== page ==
Apple iPad sketches future of tablets

Is Apple’s iPad media tablet the “Magical & Revolutionary Device at an Unbelievable Price” that Steve Jobs claims it is? Or will it be an embarrassing failure like the Apple Lisa, the Newton and Pippin?

We will have to wait until the iPad goes on sale in the US towards the end of March for the definitive answer to that question. But based on the iPad’s specifications, Apple’s new baby does appear to avoid many of the pitfalls that have plagued earlier tablet and slate-style devices.

Most of these devices including those bearing the names of some of the biggest names in technology such as Hewlett-Packard, Toshiba and Fujitsu, have failed to make much of an impact outside industry vertical markets like healthcare.

One reason perhaps is that many of these devices were basically laptops without keyboards, while others were mobile phones with big keyboards. In both cases, they failed to identify a real market need.

But that has not stopped companies trying and some recent devices like HTC’s Windows Mobile powered Advantage, which has a 5-inch touch sensitive screen and a detachable keyboard, or the Archos 9 PCTablet with its 9-inch touch screen and Windows 7 operating system, have been well received.

Meanwhile, at least a dozen companies including HP, Dell and Lenovo were showing prototypes of touch-based tablet PCs at the Consumer Electronics Show in Las Vegas earlier this month. Others including Asus, Mobinnova, MSI and Quanta were showing slate-style devices built around nVidia’s Tegra 2 processor while Aluratek was showing a large touch-screen-based digital media player.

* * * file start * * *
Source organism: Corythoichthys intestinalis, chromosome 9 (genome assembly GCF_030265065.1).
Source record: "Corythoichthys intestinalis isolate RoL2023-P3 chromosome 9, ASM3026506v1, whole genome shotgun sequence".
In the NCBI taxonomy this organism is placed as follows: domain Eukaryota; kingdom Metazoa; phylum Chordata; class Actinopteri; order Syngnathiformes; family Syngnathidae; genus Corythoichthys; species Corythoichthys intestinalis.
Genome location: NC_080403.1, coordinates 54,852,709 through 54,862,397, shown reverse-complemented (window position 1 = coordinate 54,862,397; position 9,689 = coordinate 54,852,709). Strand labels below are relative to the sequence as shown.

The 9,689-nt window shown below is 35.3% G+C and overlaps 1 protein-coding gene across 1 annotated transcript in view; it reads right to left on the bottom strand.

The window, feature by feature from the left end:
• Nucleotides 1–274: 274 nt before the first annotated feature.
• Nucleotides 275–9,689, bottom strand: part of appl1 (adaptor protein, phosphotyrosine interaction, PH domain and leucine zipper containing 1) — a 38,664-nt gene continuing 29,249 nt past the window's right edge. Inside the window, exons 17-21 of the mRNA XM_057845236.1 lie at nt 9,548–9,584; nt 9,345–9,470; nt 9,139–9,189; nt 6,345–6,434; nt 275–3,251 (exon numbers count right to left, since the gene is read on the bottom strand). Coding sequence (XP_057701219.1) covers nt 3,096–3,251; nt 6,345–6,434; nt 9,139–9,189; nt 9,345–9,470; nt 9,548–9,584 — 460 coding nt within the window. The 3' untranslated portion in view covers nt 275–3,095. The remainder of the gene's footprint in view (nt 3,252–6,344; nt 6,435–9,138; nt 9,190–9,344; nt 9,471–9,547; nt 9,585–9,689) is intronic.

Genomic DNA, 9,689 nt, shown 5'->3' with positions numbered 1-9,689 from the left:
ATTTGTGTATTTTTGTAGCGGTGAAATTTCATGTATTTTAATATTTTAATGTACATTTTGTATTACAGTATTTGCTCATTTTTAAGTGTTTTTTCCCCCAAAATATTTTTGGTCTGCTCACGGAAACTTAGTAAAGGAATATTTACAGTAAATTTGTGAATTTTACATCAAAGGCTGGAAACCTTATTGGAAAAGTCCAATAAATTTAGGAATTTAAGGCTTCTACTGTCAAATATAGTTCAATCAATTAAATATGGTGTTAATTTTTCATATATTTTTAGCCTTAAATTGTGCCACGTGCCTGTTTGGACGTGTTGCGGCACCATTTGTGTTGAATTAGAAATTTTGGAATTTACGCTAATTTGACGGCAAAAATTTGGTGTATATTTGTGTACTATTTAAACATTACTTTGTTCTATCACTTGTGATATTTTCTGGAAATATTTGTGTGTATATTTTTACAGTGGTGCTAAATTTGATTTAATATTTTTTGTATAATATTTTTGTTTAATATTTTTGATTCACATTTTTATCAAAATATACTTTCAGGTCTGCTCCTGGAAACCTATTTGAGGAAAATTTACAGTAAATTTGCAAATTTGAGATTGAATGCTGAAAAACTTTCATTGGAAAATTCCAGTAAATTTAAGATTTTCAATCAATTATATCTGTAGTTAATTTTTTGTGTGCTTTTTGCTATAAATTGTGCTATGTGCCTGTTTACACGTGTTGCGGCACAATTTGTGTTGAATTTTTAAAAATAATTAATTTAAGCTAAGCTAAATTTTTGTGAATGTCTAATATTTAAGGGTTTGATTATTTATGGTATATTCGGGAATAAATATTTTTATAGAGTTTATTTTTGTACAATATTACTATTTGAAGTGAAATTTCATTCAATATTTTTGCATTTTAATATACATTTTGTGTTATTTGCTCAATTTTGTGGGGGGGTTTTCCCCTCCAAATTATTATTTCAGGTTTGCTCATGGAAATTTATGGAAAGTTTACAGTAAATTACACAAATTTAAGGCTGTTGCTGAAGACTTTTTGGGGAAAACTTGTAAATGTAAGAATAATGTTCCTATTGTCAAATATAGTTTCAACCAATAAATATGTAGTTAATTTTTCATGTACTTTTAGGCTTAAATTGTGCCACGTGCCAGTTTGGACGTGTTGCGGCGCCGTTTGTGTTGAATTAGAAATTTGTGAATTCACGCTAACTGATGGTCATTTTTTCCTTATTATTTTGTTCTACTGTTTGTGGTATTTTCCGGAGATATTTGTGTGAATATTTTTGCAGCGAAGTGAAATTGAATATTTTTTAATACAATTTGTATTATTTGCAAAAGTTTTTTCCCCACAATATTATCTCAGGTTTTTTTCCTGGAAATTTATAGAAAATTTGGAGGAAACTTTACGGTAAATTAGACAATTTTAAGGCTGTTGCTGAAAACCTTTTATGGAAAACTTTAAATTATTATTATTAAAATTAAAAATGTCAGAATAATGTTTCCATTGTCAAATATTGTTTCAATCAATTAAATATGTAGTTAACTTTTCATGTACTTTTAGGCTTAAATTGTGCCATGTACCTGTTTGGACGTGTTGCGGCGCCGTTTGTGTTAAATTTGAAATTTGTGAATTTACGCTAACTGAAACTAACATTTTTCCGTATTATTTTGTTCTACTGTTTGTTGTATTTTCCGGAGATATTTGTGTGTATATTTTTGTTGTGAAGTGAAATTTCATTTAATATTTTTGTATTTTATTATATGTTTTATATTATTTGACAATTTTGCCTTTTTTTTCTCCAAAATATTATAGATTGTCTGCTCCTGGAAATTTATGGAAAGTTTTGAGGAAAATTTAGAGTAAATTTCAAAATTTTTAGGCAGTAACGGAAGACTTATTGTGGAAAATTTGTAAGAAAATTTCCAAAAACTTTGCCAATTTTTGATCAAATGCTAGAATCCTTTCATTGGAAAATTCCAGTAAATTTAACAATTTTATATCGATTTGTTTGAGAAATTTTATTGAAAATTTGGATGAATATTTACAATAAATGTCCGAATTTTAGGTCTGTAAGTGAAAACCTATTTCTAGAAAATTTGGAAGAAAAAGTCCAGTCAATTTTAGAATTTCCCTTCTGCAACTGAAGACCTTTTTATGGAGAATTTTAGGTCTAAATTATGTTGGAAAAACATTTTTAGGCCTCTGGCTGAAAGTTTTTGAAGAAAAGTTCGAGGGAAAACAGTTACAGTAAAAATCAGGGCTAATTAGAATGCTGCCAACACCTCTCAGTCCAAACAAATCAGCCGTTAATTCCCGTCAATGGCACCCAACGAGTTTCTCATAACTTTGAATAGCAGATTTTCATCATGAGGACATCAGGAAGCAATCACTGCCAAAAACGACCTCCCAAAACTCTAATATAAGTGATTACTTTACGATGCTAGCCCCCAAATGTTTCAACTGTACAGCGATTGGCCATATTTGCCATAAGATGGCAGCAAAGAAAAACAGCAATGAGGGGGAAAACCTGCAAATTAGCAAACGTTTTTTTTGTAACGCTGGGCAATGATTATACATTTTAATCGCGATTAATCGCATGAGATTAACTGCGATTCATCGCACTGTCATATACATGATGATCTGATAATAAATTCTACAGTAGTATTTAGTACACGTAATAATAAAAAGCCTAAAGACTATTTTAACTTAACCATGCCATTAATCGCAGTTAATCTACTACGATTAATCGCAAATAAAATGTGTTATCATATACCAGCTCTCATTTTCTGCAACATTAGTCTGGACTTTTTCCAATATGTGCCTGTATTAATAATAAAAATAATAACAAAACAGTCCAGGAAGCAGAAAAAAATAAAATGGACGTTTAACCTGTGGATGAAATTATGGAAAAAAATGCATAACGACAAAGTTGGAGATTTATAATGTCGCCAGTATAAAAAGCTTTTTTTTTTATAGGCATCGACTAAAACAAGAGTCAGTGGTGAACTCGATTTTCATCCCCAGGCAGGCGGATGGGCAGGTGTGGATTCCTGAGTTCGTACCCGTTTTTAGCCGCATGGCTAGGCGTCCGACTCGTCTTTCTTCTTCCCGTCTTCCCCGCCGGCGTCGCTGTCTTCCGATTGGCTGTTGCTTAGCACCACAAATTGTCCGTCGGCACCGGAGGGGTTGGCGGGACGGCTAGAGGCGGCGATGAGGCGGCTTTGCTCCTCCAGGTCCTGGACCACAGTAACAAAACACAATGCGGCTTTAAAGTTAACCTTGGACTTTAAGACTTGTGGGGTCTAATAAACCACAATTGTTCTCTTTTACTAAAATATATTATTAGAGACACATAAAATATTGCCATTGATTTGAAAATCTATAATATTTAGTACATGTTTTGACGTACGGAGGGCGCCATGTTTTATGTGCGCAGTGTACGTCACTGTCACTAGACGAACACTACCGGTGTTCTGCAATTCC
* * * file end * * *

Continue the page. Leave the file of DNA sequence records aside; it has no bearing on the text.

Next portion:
But unlike most of these would-be competitors, Apple is clearly targeting what it believes is a distinct gap in the market with the iPad which, to all intents and purposes, is a supersized iPod Touch/iPhone rather than a keyboardless-PC or a relatively ‘dumb’ e-book reader like the Kindle or Sony e-Reader.

“While laptops are focused on productivity, and mobile phones are still primarily about communication, the main focus of media tablets is entertainment,” says ABI Research senior analyst Jeff Orr.

The elegant design of the iPad, which is just 0.5 inches thick and weighs 1.5 pounds despite its stunning 9.7-inch multitouch-enabled colour screen, coupled with its pricing is clearly designed to appeal to the consumer market while minimising the risk that it will cannibalise sales of either the iPod Touch/iPhone or MacBook laptops.

The built-in 802.11n Wi-Fi and optional 3G connectivity, flash memory storage (up to 64Gb) and extended battery life (up to 10 hours) make for an appealing hardware package, though in the current configurations the iPad lacks a video-capable built-in camera which would have been nice for videoconferencing.

Because the iPad is based on the iPhone operating system, it also lacks support for Flash video and cannot handle true multitasking (running multiple applications at once). That effectively rules it out as a laptop alternative – even with an add-on keyboard – for all but the most basic tasks like email and web browsing.

But for Apple’s target market that may not matter. Apple describes the iPad as “a revolutionary device for browsing the web, reading and sending email, enjoying photos, watching videos, listening to music, playing games, reading e-books and much more.”

Most importantly perhaps, Apple has ensured that from the outset, there will be plenty of digital content available for the iPad. Both iPad models will use existing Apple services including the iTunes music and app stores. Apple is also taking direct aim at the e-book reader market with an iBooks app which provides access to the new iBookstore which will feature books from major and independent publishers.

In addition to 12 new apps designed especially for the iPad, Apple is also introducing a new multi-touch version of its iWork office productivity suite for the iPad.

Personally, I had been rather skeptical about the iPad before the launch. But, despite a few niggles, the final clincher for me was the announcement of the $500 price tag for the basic model – significantly cheaper than many had expected. I think the iPad will help define the emerging media tablet market and be a success for Apple – the only questions are how big a success, and how quickly.